Bruce Bueno de Mesquita and Alastair Smith are professors of politics at New York University. They write about the choices facing leaders in “The Dictator’s Handbook” (Public Affairs Press, 2011). The following is the fourth in a series of guest posts by Bueno de Mesquita and Smith applying the arguments in _The Dictator’s Handbook_ to provide a different way of thinking about current events:
Shoddy accounting and deceitful business practices are to blame for our woes. That is what politicians would like us to believe. It is certainly true that bankers and businessmen wrote loans they suspected would not be repaid; they buried debt on the balance sheet; and, in extreme cases, committed outright fraud. These actions, and hundreds of others like them, provide rewards today, accruing costs that must be paid in the future. Why run up so much debt? Easy, paying costs in the future is someone else’s problem. It certainly won’t be the executive’s problem if she does not survive at the top today. Business leaders happily – and smartly – mortgage their firm’s future to ensure that they retain control now. Lavish payments even when performance is poor is the norm, not the exception.
As much as politicians chide business leaders, they too love debt. It lets them buy loyalty now. Repayment is some future leader’s problem. Politicians hate to pay as they go. They love to make expensive promises that they don’t have to fund. For instance, politicians love to pay public sector employees with modest wages and fantastic defined pension benefits. This means less to pay today on their watch and more to pay on someone else’s tomorrow. What could be better!
A simple calculation reveals why politics, whether in corporations or government, heightens the desire for debt. Consider the consequences of government borrowing with a simple example in which there are 100 voters, all of whom pay taxes. Suppose a politician borrows $1000 today at 10% interest and spends that $1,000 to benefit her supporters who represent half the voters (the democratic ideal). Each of the 100 citizens must pay $1 in interest each year until the loan is repaid. The borrowed money is spent on pork that benefits only the 50 voters who favor the politician. That is equivalent to $20 per supporter, with half the cost paid by non-supporters. Imagine that the politician can hold office with the backing of just 10 voters. The same borrowing and spending policy now results in an extra $100 per supporter. Politics makes debt attractive, especially when few are needed to keep a leader in power. As the number of essential supporters contracts, eventually the market’s willingness to lend becomes the only constraint on debt.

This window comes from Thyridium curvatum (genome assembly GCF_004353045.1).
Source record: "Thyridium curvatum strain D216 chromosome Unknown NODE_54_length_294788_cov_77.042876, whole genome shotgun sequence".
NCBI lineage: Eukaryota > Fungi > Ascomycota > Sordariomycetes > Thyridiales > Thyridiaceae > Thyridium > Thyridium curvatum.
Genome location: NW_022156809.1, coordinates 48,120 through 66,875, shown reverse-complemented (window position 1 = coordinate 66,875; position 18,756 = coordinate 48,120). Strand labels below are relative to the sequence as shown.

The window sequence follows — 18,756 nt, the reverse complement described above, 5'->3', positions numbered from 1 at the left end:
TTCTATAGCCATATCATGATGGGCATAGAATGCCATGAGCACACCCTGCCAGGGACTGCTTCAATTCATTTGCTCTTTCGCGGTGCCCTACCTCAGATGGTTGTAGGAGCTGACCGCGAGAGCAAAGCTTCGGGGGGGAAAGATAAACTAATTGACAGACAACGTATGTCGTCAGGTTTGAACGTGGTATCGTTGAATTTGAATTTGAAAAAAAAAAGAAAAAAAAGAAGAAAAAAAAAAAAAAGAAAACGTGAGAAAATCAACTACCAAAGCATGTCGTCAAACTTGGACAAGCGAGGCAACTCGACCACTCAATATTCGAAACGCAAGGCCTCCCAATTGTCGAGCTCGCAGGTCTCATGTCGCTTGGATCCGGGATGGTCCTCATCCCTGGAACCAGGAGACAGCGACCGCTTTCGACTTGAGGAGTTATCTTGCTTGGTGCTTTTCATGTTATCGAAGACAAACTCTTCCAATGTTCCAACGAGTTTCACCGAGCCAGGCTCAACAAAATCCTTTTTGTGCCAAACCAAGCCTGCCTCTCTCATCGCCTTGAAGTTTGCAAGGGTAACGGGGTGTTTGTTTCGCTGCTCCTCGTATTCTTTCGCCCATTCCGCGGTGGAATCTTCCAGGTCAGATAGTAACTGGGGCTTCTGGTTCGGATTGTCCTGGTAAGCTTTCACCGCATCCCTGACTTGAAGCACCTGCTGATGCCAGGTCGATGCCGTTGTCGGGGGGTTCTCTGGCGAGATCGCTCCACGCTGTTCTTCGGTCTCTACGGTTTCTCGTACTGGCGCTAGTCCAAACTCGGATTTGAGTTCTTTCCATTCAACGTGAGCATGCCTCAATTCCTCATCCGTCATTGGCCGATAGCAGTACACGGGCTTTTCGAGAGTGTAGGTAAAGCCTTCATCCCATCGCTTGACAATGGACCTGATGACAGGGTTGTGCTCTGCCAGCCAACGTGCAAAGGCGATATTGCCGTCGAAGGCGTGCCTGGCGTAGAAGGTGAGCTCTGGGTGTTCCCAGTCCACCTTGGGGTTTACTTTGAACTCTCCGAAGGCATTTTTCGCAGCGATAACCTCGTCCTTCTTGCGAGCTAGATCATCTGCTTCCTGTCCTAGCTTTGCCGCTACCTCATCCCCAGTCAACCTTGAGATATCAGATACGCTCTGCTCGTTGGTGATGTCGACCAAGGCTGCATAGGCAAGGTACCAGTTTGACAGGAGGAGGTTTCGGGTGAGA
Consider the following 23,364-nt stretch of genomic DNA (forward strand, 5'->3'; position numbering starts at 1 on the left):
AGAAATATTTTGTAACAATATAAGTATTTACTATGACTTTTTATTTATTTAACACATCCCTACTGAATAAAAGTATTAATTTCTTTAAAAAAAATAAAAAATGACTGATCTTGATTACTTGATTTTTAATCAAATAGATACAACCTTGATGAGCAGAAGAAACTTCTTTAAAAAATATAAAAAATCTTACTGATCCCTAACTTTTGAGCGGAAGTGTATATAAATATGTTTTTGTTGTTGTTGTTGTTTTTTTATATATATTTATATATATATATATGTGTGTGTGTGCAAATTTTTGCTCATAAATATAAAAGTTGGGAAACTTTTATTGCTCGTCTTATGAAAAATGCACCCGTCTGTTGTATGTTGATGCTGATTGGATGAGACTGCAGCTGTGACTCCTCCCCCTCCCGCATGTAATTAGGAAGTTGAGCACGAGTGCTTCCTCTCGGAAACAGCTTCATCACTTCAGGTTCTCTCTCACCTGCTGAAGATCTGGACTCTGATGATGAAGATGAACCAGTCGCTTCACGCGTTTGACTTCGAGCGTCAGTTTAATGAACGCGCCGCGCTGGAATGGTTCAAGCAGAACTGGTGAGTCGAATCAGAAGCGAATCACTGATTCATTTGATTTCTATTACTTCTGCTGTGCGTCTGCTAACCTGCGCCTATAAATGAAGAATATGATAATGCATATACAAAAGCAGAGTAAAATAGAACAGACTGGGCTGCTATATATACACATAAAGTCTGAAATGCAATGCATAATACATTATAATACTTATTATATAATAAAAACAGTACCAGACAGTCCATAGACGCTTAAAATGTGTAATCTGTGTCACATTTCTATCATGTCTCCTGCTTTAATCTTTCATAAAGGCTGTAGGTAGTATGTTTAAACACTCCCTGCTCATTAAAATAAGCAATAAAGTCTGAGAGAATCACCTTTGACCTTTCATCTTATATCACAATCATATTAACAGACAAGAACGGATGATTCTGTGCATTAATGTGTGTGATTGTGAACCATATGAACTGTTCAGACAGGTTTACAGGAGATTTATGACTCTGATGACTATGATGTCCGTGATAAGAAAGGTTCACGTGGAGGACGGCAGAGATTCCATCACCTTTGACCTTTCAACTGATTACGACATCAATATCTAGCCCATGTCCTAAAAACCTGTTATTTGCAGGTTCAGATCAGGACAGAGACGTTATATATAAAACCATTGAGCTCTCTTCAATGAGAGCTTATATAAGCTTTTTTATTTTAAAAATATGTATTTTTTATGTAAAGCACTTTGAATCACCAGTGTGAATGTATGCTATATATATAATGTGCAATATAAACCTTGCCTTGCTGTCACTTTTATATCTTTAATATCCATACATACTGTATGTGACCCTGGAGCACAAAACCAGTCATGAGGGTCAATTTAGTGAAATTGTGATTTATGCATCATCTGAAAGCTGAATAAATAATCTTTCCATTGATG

Governance reforms are the most effective way to prevent government finances being held hostage by markets and to stop politicians piling up hidden debts. Doing away with gerrymandering would make Congress beholden to more voters. This would diminish, but does not eliminate, politicians’ desire to incur debt.